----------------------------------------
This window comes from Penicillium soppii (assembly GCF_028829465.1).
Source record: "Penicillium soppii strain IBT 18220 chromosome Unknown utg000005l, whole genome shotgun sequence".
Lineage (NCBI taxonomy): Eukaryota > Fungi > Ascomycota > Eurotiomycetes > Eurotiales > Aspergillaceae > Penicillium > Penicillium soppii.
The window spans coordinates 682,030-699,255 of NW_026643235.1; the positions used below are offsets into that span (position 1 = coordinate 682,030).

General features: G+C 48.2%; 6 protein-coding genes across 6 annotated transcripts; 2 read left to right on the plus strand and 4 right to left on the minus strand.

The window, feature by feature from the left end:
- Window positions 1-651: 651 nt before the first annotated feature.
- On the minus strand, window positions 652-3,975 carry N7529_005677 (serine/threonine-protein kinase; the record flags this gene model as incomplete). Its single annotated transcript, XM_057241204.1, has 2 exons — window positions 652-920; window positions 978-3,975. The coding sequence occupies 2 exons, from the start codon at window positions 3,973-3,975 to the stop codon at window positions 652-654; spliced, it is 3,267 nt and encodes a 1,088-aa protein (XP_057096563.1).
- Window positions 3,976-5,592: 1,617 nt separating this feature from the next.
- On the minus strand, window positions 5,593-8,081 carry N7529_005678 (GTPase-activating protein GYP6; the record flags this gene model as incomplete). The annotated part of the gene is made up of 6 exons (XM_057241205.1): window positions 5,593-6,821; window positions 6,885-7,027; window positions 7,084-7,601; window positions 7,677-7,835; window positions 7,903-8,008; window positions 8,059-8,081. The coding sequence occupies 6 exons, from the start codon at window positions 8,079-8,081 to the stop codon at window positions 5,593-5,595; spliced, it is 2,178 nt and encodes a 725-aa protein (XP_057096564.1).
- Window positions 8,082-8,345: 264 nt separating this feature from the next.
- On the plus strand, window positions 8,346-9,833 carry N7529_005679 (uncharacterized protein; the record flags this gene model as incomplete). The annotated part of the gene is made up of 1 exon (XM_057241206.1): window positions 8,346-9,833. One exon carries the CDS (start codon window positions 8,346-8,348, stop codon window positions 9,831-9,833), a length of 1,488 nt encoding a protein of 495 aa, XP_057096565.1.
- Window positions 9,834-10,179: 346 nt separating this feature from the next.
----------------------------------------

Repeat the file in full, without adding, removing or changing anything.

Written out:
This window comes from Penicillium soppii (assembly GCF_028829465.1).
Source record: "Penicillium soppii strain IBT 18220 chromosome Unknown utg000005l, whole genome shotgun sequence".
Lineage (NCBI taxonomy): Eukaryota > Fungi > Ascomycota > Eurotiomycetes > Eurotiales > Aspergillaceae > Penicillium > Penicillium soppii.
The window spans coordinates 682,030-699,255 of NW_026643235.1; the positions used below are offsets into that span (position 1 = coordinate 682,030).

General features: G+C 48.2%; 6 protein-coding genes across 6 annotated transcripts; 2 read left to right on the plus strand and 4 right to left on the minus strand.

The window, feature by feature from the left end:
- Window positions 1-651: 651 nt before the first annotated feature.
- On the minus strand, window positions 652-3,975 carry N7529_005677 (serine/threonine-protein kinase; the record flags this gene model as incomplete). Its single annotated transcript, XM_057241204.1, has 2 exons — window positions 652-920; window positions 978-3,975. The coding sequence occupies 2 exons, from the start codon at window positions 3,973-3,975 to the stop codon at window positions 652-654; spliced, it is 3,267 nt and encodes a 1,088-aa protein (XP_057096563.1).
- Window positions 3,976-5,592: 1,617 nt separating this feature from the next.
- On the minus strand, window positions 5,593-8,081 carry N7529_005678 (GTPase-activating protein GYP6; the record flags this gene model as incomplete). The annotated part of the gene is made up of 6 exons (XM_057241205.1): window positions 5,593-6,821; window positions 6,885-7,027; window positions 7,084-7,601; window positions 7,677-7,835; window positions 7,903-8,008; window positions 8,059-8,081. The coding sequence occupies 6 exons, from the start codon at window positions 8,079-8,081 to the stop codon at window positions 5,593-5,595; spliced, it is 2,178 nt and encodes a 725-aa protein (XP_057096564.1).
- Window positions 8,082-8,345: 264 nt separating this feature from the next.
- On the plus strand, window positions 8,346-9,833 carry N7529_005679 (uncharacterized protein; the record flags this gene model as incomplete). The annotated part of the gene is made up of 1 exon (XM_057241206.1): window positions 8,346-9,833. One exon carries the CDS (start codon window positions 8,346-8,348, stop codon window positions 9,831-9,833), a length of 1,488 nt encoding a protein of 495 aa, XP_057096565.1.
- Window positions 9,834-10,179: 346 nt separating this feature from the next.